Written by Sean McPheat |
14 August, 2014
How many times have you heard that you shouldn’t just present features of your product, but you should also reiterate how those features benefit the prospect?
It has been the staple diet of most salespeople over decades of selling, and is used in most sales interactions.
However, what if the benefit isn’t?
That is, what if one of the benefits highlighted on one of your products actually isn’t of any use to the prospect? What does it then become? Yes, a useless feature that adds no value to the prospect and probably makes them want the price reducing.
For example, if you heard this interaction between a salesperson and a customer, what does it prove?
Salesperson: Yes, our new WX model has great acceleration, which means it can get you out of trouble if an accident is imminent, and get you away from the lights quicker than anyone else!
Customer: Mmm, actually my boy-racer days are long-gone, and economy is much more important to me these days, so the great acceleration figures don’t interest me. Sorry, I’ll look at something else.
Benefits always are product-related and can often just sound as bland as the product features, especially if they don’t relate to the customer’s real needs or wants.
Instead, identify what your product or service’s unique strengths are and how they relate to the specific concepts that are important and valuable to that specific client at that moment.
Features and benefits only work when customers actually recognise and accept the value of the benefit to their situation. In the above illustration, the acceleration in the car was not only a non-benefit to the customer, but it also caused him to re-evaluate whether he wanted the product at all.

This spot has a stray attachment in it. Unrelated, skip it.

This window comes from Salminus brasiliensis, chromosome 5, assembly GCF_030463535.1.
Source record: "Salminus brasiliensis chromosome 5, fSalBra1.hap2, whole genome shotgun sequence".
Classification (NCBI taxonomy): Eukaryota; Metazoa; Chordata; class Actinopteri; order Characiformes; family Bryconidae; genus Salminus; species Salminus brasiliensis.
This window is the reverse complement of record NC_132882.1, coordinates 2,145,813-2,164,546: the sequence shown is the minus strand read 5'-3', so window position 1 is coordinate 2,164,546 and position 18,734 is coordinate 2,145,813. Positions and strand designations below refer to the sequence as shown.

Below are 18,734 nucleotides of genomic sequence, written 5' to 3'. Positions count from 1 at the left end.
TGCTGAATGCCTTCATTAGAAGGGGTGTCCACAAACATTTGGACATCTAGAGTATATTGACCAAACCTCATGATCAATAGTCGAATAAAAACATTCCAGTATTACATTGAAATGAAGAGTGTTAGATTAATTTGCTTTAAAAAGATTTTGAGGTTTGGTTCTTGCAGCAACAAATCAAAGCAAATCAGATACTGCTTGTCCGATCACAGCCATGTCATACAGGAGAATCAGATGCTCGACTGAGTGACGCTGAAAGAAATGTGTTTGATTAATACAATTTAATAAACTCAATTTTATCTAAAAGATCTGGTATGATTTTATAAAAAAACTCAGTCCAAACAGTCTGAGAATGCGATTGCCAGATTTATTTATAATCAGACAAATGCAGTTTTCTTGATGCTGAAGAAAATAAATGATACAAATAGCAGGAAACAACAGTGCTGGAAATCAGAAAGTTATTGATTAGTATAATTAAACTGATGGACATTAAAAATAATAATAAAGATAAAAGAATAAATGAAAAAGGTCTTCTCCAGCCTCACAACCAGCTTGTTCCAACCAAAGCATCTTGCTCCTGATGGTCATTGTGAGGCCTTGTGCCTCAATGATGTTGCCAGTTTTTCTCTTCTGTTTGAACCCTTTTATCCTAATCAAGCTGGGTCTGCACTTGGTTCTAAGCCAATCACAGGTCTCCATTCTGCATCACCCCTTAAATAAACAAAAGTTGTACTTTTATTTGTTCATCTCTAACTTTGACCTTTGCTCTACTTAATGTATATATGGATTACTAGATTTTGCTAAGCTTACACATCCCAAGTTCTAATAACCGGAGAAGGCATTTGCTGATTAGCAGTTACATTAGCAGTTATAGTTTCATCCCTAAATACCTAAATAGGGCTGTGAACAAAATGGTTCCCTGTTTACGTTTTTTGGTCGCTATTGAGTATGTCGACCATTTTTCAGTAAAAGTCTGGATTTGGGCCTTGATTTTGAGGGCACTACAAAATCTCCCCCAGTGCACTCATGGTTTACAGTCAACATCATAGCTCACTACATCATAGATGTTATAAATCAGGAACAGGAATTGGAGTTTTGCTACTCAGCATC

What you need to find is the value proposition that means most to this customer and then talk about that proposition.
Is the customer interested in long-term, fixed-rate savings for his family’s future? Then highlight the stability of the portfolio you are offering, its consistent returns and the stable interest rate it offers.
Is the customer willing to take a risk and go for the advantageous higher returns? Then highlight the better returns of a different portfolio, and how you could help him mitigate the risks by putting some money aside in a different plan as well as building up a nice nest-egg for the future.
The benefits will only be beneficial if they appeal to the criteria that the individual sees as important to them.
So, identify what unique strengths your company’s offerings have for specific situations. If it’s possible that you are able to see a niche in a particular market, you may be able to offer strengths that would hit a market opportunity others haven’t yet tapped into.
Those unique strengths can be made into benefits that appeal to companies or individuals who have specified needs and to whom the benefits can be laser-beamed into their unique situation. By recognising that features and benefits are now just too generic for today’s business world, you create an offering that is right for the particular market and build a reputation for knowing a business’s real reason for choosing a solution – unique needs and wants for their unique customer base.